This study aimed to assess if air pollutants and meteorological factors synergistically affect birth outcomes in Shenzhen, China.

A total of 1,206,158 singleton live births between 2005 and 2012 were identified from a birth registry database. Daily average measurements of particulate matter ≤10 µm (PM10), sulfur dioxide (SO2), nitrogen dioxide (NO2), ambient air temperature (T), and dew point temperature (Td), a marker of humidity, were collected. Multivariable logistic regression models were used to evaluate associations between air pollution and small for gestational age (SGA), and full-term low birth weight (TLBW). We classified births into those conceived in the warm (May-October) and cold seasons (November-April) and then estimated interactions between air pollutants and meteorological factors.

An interquartile range (IQR) increase in PM10 exposure during the first trimester (23.1 µg/m) and NO2 during both the first and second trimesters (15.1 and 13.4 µg/m) was associated with SGA and TLBW risk; odds ratios ranged from 1.01 (95% confidence interval [CI] = 1.00, 1.02) to 1.09 (1.07, 1.12). We observed interactive effects of both air temperature and humidity on PM10 and SGA for newborns conceived in the warm season. Each IQR increase in PM10 (11.1 µg/m) increased SGA risk by 90% (95% CI = 19%, 205%), 29% (23, 34%), 61% (10, 38%), and 26% (21, 32%) when T < 5th percentile, 5th < T < 95th percentile, Td < 5th percentile, and 5th < Td < 95th percentile, respectively.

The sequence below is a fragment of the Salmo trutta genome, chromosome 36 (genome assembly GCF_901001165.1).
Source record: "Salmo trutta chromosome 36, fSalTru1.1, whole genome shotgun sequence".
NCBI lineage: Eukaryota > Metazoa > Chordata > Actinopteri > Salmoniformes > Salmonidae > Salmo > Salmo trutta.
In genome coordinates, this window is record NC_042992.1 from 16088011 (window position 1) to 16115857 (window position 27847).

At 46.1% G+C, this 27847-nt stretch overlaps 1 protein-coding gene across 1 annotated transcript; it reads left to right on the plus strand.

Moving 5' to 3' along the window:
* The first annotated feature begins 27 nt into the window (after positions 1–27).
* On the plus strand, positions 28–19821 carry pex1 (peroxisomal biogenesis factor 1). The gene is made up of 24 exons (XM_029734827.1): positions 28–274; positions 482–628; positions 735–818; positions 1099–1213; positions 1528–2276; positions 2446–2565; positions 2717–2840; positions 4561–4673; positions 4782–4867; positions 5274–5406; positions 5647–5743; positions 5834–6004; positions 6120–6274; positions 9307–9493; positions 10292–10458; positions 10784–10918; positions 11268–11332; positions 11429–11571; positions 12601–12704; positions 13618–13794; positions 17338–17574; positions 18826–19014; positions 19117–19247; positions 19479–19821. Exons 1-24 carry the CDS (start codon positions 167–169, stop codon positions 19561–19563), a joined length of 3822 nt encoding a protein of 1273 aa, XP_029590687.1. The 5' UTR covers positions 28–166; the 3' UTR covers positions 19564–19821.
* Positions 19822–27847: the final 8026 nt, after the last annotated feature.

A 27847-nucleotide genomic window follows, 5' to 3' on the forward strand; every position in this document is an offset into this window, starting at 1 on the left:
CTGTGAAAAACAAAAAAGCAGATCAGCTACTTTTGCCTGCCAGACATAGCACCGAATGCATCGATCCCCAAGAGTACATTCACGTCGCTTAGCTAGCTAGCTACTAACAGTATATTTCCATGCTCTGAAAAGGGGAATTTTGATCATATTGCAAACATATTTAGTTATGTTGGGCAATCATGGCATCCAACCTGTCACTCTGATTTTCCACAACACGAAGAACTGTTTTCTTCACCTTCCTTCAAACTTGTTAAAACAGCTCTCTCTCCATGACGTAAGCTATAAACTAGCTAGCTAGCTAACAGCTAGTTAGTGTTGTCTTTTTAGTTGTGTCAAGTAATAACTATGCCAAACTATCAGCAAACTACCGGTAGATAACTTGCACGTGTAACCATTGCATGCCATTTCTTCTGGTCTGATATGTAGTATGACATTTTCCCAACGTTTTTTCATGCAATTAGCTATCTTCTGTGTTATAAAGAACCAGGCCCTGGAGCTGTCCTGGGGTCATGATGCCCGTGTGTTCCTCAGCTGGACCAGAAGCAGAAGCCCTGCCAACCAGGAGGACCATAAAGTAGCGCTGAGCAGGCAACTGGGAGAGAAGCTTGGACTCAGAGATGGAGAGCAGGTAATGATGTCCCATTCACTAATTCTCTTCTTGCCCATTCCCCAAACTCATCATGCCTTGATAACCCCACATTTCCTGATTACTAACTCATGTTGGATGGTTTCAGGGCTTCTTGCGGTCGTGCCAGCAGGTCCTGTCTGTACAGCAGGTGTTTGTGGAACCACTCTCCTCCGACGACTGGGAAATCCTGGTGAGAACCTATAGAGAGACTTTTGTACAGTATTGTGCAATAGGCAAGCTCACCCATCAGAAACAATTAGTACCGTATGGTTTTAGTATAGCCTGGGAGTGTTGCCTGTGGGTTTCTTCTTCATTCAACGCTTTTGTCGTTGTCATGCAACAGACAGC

Investigators: Wang, Qiong, Liang, Qianhong, Li, Changchang, Ren, Meng, Lin, Shao, Knibbs, Luke D., Zhang, Huanhuan, Gong, Wei, Bao, Junzhe, Wang, Suhan, Wang, Xuemei, Zhao, Qingguo, Huang, Cunrui


  • National Key R&D Program of China
  • National Natural Science Foundation of China
  • Medical Scientific Research Foundation of Guangdong Province
  • Nature Science Foundation of Guangdong Province
  • Asia-Pacific Network for Global Change Research

Project members

Associate Professor Luke Knibbs

Associate Professor
School of Public Health